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EnvironmeNT : the newsletter of the Environment Centre NT



EnvironmeNT : the newsletter of the Environment Centre NT


Environment Centre NT


EnvironmeNT; E-Journals; PublicationNT; EnvironmeNT : the newsletter of the Environment Centre NT






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Environment Centre N.T; Ecology; Periodicals

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EnvironmeNT : the newsletter of the Environment Centre NT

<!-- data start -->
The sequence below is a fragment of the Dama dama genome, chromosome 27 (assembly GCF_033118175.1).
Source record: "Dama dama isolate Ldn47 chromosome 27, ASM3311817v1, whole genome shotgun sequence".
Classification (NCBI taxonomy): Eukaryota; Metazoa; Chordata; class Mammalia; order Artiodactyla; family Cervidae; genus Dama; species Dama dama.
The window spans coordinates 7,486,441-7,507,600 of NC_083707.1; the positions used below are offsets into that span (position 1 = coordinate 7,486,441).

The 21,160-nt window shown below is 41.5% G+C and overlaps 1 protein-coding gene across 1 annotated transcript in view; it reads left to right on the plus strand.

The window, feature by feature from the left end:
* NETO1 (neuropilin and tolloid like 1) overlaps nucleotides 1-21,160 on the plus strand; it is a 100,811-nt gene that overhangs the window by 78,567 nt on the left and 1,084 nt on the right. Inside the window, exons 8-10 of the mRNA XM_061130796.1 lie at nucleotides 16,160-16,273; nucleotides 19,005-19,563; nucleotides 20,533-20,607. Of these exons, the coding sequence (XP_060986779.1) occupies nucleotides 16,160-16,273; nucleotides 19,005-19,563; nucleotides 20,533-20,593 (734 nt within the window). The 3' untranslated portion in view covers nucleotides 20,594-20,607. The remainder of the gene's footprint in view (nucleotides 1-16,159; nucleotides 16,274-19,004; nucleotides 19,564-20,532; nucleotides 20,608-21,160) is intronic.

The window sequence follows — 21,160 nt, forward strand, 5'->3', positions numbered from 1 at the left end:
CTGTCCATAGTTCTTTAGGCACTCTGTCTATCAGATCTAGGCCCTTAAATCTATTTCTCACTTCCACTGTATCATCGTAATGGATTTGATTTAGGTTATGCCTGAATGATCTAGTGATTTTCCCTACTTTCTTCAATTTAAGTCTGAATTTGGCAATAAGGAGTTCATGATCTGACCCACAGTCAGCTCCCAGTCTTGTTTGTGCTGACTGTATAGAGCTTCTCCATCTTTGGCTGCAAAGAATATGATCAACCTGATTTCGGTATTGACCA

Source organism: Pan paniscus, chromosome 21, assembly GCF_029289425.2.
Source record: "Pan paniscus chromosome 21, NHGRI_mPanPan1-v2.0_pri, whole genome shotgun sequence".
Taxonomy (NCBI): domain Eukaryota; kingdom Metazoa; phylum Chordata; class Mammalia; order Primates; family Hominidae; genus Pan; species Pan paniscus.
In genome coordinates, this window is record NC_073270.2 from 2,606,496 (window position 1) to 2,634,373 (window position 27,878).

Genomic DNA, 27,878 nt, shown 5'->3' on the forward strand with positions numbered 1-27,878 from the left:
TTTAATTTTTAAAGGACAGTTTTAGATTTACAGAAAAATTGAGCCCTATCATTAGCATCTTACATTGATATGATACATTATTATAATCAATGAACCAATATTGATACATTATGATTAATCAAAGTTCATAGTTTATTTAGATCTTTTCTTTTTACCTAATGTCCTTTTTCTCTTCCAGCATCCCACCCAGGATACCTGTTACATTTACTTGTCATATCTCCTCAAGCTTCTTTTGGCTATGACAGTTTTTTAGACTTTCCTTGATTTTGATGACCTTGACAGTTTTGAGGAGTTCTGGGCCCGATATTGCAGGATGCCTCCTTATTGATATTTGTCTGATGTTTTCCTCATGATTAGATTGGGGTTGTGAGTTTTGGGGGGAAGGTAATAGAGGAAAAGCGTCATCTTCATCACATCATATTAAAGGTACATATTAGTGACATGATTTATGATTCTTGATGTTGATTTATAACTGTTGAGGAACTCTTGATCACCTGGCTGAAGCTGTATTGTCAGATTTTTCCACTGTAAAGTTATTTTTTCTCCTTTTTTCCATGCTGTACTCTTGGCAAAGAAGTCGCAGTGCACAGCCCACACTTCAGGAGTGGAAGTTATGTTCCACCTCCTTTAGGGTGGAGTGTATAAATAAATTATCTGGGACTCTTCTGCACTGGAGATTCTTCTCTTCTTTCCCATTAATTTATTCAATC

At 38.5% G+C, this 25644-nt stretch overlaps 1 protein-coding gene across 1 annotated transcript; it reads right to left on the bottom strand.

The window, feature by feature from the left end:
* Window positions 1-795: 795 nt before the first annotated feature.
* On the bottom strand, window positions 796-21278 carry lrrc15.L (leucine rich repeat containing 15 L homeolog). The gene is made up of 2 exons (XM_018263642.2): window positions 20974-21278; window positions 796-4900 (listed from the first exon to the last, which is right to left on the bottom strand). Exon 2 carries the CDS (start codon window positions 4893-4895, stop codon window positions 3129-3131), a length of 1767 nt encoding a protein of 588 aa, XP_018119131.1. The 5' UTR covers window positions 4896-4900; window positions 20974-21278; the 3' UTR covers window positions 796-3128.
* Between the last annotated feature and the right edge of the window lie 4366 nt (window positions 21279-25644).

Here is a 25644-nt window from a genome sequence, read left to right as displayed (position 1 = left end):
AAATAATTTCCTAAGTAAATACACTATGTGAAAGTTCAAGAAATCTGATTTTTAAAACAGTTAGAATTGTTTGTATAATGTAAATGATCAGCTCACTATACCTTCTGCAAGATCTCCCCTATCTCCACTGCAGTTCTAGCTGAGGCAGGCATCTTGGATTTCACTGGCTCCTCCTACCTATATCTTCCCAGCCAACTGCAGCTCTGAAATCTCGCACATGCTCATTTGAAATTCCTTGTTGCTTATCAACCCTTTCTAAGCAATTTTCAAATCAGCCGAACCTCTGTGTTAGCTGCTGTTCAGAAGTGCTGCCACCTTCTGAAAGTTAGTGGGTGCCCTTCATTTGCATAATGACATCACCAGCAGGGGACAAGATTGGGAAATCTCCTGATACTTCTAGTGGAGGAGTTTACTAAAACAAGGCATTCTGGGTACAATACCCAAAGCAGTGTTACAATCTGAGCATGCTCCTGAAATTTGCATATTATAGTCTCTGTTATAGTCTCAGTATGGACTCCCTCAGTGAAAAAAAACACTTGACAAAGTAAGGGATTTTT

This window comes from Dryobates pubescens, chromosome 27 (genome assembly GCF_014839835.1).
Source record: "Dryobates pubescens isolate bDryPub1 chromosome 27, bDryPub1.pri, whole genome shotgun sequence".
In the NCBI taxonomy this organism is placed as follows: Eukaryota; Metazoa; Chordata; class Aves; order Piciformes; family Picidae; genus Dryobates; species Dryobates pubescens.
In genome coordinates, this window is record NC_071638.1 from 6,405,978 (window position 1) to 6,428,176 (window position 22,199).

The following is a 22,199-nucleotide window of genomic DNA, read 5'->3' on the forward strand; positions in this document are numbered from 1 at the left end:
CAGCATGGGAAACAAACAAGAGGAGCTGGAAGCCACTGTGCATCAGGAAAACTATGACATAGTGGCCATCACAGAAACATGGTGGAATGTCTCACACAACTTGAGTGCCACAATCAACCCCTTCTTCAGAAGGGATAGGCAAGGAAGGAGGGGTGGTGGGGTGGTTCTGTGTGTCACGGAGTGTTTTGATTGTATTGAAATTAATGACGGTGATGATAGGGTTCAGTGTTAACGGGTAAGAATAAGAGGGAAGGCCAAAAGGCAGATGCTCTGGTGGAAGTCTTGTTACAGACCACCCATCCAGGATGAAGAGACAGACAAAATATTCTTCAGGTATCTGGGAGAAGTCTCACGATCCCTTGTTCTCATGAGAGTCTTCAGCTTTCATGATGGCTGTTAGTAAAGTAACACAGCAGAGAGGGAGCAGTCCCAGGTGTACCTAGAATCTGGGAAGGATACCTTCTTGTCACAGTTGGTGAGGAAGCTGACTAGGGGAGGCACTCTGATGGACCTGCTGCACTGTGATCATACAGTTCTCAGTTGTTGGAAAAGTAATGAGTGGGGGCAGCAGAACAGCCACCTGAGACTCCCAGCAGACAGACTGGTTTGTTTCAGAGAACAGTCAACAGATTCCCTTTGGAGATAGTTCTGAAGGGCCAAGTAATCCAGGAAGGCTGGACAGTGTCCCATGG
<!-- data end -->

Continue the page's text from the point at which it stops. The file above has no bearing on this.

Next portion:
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October 2002 Page 3 World Summit on Sustainable DevelopmentWorld Summit on Sustainable Development Some gains, but mostly missed opportunitiesSome gains, but mostly missed opportunities In last months newsletter before leaving for the World Summit I asked whether the Summit would be a turning point or a talk-fest. Reflecting on the Summits official outcomes it is difficult to regard the official summit as anything but disappointing. At a time when we needed Governments to lead on environment and poverty issues we saw the views of a few environmental renegades (Australia included) win the day on most issues. What were the official outcomes? The official outcomes of the Summit are documented in the Implementation Strategy. Over the 10 days of the WSSD meeting Government delegations, Industry and NGOs argued over the text of this document. In most cases agreement by Government delegations on the text could only be achieved by weakening the text to the point where it meant little and entailed no measurable target or obligations. Therefore countries like the US and Australia who argued fiercely against setting renewable energy targets were successful in scuttling a renewable energy target of 15% globally which was supported by Brazil and, until they buckled, the European Union countries. Similarly international biodiversity protection mechanisms were probably weakened as a result of the Summit, and there was an over-reliance on voluntary agreements to deliver environmental protection and poverty alleviation at the expense of enforceable and binding rules and agreements. There was however some progress on a few issues. Agreed targets for delivery of clean water and sanitation services and infrastructure for the 3 billion people without access to these services will, if met, make a tremendous difference to the lives of many. There is also some hope that in the next few years there could be support for an international agreement on corporate responsibility which could regulate the behaviour of multinational corporations globally. What about the unofficial outcomes? Outside and around the main Summit there was an extraordinary range of really inspiring events. Of the 60,000 people attending the WSSD, only about 15,000 of those had access to the official summit. Many were there to participate in the side events and to share stories and experiences about local, national and global community driven sustainability projects and campaigns. The range of events that was taking place was amazingoften I wanted to be in 5 different places and events at once. Most delegates at the Summit were very aware that we cant afford to wit for our governments to act to safeguard the future of the planet and to address poverty, but that our so called leaders will in all likelihood only act if led by community action. One really heartening outcome from Johannesburg was that, despite being largely ignored by the official Summit, the Kyoto protocol on climate change gained enormous momentum and now is set for implementation. Prior to the WSSD meeting Kyoto was looking very shaky. In the lead up to or at Johannesburg Canada, Japan and Russia all committed to ratifying Kyoto, leaving Australia and US as the only industrialised western countries out of the Kyoto framework. Additionally China and India also agreed to ratify Kyoto, Mark attended the WSSD on behalf of ECNT, Friends of the Earth and the Australian Conservation Foundation. He will be giving a talk in the FATSIS/CINCRM seminar room, (Building 30 on Wednesday the 9th of September at 12:15 pm) about his experiences and reflections on the WSSD meeting. All Welcome. thereby blasting the arguments of Australia and the US that Kyoto would fail because it didnt limit CO emissions from developing countries out of the water. As countries start to take up the enormous opportunities for economic activity associated with emissions trading and carbon sinks, Australias recalcitrance and isolation is going to look increasingly foolish. Huge protests in Johannesburg about impacts of poverty and corporate globalisation were really successful in galvanising and publicising community concern about the summits lack of progress on some of the really big issues. Elsewhere at a mind-boggling array of events activists from around the planet discussed these issues in detail and developed campaign plans. As ECNT members may be aware, I was at the WSSD mainly working on Jabiluka, and more broadly mining and corporate responsibility issues. I attended mainly mining industry and NGO events raising the contradictions between Rio Tintos sustainability rhetoric and their action on Jabiluka. The comments from Rios Director Sir Robert Wilson ( page 1 2) demonstrate that Rio is feeling the pressure of this sort of campaigning. Hopefully as a result of meeting with lost of mining, indigenous rights and anti-nuclear campaigners Rio Tinto will continue to feel this pressure until they relinquish the Jabiluka lease and the area is back in the control of traditional owners. -Mark Wakeham Friends of the Earth Hear our Voices action outside Summit